Thursday, December 4, 2008
Falling under the auspices of the U.S. Army Medical Research and Materiel Command at Fort Detrick, Md., the CDMRP granted 201 awards with the unprecedented fiscal 2007 funds, according to program director Navy Capt. E. Melissa Kaime.
Mild traumatic brain injuries and psychological health issues, especially post traumatic stress disorder, can have many overlapping symptoms, said Kaime, which is why CDMRP is researching them together.
‘‘We have the money now that we can fund the entire spectrum of research,” said Kaime.
Although CDMRP primarily directs cancer research, the directorate and its staff had the experience and expertise to manage the $301 million handed over, said Kaime. Since it was created in 1992, CDMRP is responsible for directing and supervising $4.7 billion in Congressional appropriations for peer-reviewed research aimed to prevent, control, and cure disease.
‘‘I think Congress has seen what we’ve done over the years and sees the value of the way we do things,” she said.
The scientific selection process started with reaching out to the experts in the field and asking ‘‘Where are the gaps in the science?” After garnering their input, it went to smaller integration panel where senior clinicians and scientists set the investment strategy of the program areas the research was needed to bridge the science that already existed while looking into future possibilities.
‘‘They distilled down in concrete terms where the gaps were in research that we needed to fill,” said Kaime.
The program analyzers then sent the call out to the public at large and got more than 2,000 responses of different types and directions of scientific research requested.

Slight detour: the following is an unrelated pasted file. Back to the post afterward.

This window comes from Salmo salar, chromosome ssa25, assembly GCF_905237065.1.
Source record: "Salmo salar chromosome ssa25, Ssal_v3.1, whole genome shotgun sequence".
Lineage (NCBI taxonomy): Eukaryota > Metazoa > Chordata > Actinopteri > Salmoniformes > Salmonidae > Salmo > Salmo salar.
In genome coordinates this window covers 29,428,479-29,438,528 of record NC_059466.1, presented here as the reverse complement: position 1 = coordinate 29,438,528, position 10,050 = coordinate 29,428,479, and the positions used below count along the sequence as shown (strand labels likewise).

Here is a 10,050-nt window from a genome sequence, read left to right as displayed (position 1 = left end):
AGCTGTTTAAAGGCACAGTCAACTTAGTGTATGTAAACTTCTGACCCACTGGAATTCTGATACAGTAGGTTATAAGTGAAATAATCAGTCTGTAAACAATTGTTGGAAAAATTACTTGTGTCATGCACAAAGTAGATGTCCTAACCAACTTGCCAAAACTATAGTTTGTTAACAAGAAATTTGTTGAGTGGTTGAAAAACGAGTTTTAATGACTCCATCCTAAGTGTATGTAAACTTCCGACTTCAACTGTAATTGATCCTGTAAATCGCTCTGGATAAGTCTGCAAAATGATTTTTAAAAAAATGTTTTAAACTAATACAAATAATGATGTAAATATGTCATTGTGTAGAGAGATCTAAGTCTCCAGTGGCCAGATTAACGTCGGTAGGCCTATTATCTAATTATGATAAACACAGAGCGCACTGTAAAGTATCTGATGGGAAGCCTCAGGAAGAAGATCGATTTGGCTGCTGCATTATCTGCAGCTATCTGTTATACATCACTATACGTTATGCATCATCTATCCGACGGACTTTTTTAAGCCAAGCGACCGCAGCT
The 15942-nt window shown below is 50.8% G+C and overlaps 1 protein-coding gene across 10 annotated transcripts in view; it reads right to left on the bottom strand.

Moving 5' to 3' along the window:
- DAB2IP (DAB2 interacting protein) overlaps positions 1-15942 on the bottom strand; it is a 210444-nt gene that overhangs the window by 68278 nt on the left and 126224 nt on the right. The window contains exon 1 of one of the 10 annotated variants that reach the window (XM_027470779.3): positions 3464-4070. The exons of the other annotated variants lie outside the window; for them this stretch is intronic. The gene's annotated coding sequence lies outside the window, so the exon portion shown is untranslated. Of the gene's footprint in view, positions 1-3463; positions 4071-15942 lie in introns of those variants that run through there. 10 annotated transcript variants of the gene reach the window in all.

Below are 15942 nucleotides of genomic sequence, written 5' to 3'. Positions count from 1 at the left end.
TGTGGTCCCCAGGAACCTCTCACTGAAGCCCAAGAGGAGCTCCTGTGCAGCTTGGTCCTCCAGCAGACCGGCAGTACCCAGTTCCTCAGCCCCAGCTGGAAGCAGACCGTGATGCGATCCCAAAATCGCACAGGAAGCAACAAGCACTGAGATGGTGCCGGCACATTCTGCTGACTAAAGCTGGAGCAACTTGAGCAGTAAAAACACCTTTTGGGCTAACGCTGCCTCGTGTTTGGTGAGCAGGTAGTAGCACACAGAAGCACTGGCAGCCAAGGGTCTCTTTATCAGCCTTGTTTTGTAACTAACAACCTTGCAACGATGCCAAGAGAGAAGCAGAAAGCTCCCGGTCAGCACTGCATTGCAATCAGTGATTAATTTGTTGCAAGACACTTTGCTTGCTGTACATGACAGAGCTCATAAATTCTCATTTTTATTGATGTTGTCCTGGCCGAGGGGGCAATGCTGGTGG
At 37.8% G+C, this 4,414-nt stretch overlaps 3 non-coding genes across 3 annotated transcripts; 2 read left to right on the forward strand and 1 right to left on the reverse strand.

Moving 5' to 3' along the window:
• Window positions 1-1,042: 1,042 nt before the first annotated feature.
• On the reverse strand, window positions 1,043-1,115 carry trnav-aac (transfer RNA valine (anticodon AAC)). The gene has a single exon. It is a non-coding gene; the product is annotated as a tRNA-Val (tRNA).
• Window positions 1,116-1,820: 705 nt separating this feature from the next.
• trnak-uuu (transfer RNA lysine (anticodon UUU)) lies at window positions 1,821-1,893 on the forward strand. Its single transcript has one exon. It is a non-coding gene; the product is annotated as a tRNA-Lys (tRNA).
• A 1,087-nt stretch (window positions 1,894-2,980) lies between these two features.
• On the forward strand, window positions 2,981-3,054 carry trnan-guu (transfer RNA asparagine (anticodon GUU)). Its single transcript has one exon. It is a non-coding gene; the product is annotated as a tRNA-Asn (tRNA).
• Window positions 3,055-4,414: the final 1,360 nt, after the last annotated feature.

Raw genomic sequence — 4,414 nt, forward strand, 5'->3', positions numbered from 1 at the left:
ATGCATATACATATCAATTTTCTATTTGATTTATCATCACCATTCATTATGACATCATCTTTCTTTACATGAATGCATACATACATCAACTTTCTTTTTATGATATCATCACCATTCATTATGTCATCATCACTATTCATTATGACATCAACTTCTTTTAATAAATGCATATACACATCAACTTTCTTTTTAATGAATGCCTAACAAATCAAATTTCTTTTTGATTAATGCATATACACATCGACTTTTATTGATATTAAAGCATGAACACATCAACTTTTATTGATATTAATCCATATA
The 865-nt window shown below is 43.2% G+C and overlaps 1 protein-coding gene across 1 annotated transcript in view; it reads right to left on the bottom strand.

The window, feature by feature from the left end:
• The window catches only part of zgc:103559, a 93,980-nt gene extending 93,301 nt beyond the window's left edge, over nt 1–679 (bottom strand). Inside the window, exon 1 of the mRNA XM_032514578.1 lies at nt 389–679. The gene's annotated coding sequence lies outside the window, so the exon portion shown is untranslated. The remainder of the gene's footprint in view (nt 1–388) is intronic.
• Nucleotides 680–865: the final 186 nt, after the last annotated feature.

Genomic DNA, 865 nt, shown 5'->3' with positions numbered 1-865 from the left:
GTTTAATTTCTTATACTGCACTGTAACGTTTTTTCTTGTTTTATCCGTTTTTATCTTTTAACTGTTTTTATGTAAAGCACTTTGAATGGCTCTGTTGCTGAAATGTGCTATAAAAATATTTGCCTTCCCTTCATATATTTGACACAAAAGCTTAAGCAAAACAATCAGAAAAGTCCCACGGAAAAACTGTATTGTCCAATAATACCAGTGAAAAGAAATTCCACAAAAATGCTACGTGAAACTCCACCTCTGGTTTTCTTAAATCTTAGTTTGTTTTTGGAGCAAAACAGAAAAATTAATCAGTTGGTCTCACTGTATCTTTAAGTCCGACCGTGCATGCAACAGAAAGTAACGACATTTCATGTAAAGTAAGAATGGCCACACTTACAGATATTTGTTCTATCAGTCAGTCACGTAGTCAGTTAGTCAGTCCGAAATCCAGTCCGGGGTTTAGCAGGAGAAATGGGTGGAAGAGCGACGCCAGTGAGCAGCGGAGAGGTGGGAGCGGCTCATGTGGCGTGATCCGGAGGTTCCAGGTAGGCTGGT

Organizing the proposals into the proper categories so they could be judged on their scientific merit by experts became the next order of business with peer-review panels.
On each panel scientists and medical professionals were paired with family members and actual patients who had suffered a TBI or psychological health illness to give the proposal review process another dimension, said Kaime.
‘‘(These illnesses) can have a profound impact on families,” said Kaime.
Having the laymen involved helped direct the research to the servicemembers and families who could actually benefit from future positive impacts that may come from the research, she added.
‘‘They’re there to ask the bigger questions ... like ‘so how is this going to help us,’” said Kaime.
By receiving a grade from the robust and rigorous review process, the strengths and weakness are hashed out through the months-long transparent process. They then go through an integrity check and get signed off by multiple layers of leadership in the Department of Defense’s medical commands.
‘‘I’m very excited about the ones we selected,” said Kaime. ‘‘We may have only funded 10 percent of the proposals, but it’s the very best science has to offer.”
The contract negotiations for the 201 grants were finished at the end of last September, and CDMRP is currently going through the process again on a smaller scale with the fiscal 2008 funds of $92 million of deployment-related medical research, including additional funding for psychological health and TBI among the requested research topics.
‘‘We couldn’t do this if we didn’t have a strong base at MRMC,” said Kaime. ‘‘It’s not just CDMRP; it takes an entire team.”